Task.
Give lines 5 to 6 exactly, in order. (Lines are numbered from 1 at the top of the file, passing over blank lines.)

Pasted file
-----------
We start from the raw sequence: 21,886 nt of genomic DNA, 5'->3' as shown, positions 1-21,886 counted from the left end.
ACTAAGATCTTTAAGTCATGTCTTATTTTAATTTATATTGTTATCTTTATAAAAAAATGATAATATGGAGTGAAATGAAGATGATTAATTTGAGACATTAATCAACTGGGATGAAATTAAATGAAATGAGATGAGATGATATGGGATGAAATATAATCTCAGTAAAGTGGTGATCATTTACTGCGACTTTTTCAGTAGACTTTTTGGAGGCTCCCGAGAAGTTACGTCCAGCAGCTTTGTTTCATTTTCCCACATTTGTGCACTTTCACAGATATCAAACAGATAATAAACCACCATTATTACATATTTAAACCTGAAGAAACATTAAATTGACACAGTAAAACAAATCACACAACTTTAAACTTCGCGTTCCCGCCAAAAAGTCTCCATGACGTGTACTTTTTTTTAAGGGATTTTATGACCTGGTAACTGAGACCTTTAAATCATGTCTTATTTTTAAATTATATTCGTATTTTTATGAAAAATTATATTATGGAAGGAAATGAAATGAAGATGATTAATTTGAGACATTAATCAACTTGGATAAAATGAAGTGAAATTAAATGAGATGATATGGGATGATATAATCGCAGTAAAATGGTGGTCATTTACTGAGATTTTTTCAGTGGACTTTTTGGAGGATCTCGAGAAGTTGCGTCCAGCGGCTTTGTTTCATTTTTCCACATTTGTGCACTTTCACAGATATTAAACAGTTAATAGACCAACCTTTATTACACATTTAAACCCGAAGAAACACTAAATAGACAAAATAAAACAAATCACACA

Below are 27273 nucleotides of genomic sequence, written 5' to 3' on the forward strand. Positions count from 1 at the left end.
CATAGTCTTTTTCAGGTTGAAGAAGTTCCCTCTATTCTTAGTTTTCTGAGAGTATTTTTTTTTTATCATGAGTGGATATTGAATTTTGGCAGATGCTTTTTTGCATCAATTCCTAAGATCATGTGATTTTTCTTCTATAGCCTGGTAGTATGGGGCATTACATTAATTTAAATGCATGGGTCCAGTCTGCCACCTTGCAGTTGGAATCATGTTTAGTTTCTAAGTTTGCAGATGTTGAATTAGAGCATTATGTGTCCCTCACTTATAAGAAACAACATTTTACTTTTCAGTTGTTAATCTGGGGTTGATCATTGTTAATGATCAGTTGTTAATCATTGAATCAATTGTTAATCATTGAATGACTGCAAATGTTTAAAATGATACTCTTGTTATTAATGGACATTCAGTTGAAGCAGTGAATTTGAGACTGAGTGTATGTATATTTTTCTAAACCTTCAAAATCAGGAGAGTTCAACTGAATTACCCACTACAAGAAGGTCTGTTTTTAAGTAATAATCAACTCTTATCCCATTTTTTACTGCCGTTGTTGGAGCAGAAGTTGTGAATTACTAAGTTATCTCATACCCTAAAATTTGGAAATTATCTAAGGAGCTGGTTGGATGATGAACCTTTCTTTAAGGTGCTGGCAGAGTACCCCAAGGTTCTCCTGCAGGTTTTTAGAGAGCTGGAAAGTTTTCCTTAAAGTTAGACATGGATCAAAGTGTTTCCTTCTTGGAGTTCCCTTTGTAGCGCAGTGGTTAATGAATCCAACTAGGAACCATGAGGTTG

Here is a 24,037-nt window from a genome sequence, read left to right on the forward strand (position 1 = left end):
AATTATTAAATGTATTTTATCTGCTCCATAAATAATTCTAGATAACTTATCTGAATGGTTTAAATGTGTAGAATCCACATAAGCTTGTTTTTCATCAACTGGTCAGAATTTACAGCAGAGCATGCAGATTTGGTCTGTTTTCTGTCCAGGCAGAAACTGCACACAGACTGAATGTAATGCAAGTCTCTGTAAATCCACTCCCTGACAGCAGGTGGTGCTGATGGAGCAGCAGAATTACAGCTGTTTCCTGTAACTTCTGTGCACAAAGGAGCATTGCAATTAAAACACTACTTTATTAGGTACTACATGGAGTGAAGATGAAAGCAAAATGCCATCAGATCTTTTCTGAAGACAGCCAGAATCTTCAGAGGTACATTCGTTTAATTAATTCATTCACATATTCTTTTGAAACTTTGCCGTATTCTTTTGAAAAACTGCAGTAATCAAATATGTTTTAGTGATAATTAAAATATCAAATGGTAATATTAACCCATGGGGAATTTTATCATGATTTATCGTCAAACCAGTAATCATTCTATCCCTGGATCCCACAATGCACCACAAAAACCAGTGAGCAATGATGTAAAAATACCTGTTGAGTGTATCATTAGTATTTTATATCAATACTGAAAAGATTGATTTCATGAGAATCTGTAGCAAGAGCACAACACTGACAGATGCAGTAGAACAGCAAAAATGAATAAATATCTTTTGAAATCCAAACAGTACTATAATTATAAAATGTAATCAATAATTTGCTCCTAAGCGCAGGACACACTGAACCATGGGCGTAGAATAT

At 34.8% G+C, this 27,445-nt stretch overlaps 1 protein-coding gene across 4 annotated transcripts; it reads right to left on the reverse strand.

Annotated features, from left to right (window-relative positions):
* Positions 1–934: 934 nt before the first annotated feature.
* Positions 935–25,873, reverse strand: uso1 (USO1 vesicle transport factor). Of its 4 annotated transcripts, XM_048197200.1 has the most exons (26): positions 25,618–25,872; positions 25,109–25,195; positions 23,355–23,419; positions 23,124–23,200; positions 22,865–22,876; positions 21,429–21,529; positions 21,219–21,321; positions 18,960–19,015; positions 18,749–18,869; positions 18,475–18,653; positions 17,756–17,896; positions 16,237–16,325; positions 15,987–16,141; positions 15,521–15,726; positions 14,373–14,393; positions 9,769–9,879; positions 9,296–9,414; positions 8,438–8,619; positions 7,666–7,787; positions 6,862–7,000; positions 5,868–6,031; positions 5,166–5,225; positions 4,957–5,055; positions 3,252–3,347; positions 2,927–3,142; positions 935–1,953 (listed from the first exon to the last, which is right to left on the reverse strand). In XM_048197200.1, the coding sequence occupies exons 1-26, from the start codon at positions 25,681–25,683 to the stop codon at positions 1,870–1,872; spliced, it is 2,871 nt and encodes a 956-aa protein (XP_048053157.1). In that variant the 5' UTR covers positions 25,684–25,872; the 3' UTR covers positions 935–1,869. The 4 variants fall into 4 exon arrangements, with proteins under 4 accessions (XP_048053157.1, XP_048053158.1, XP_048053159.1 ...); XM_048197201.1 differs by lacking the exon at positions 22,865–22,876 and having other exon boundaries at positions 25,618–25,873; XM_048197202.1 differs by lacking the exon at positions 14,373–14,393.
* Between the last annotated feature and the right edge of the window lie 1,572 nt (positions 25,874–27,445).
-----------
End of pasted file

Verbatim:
Here is a 24,037-nt window from a genome sequence, read left to right on the forward strand (position 1 = left end):
AATTATTAAATGTATTTTATCTGCTCCATAAATAATTCTAGATAACTTATCTGAATGGTTTAAATGTGTAGAATCCACATAAGCTTGTTTTTCATCAACTGGTCAGAATTTACAGCAGAGCATGCAGATTTGGTCTGTTTTCTGTCCAGGCAGAAACTGCACACAGACTGAATGTAATGCAAGTCTCTGTAAATCCACTCCCTGACAGCAGGTGGTGCTGATGGAGCAGCAGAATTACAGCTGTTTCCTGTAACTTCTGTGCACAAAGGAGCATTGCAATTAAAACACTACTTTATTAGGTACTACATGGAGTGAAGATGAAAGCAAAATGCCATCAGATCTTTTCTGAAGACAGCCAGAATCTTCAGAGGTACATTCGTTTAATTAATTCATTCACATATTCTTTTGAAACTTTGCCGTATTCTTTTGAAAAACTGCAGTAATCAAATATGTTTTAGTGATAATTAAAATATCAAATGGTAATATTAACCCATGGGGAATTTTATCATGATTTATCGTCAAACCAGTAATCATTCTATCCCTGGATCCCACAATGCACCACAAAAACCAGTGAGCAATGATGTAAAAATACCTGTTGAGTGTATCATTAGTATTTTATATCAATACTGAAAAGATTGATTTCATGAGAATCTGTAGCAAGAGCACAACACTGACAGATGCAGTAGAACAGCAAAAATGAATAAATATCTTTTGAAATCCAAACAGTACTATAATTATAAAATGTAATCAATAATTTGCTCCTAAGCGCAGGACACACTGAACCATGGGCGTAGAATAT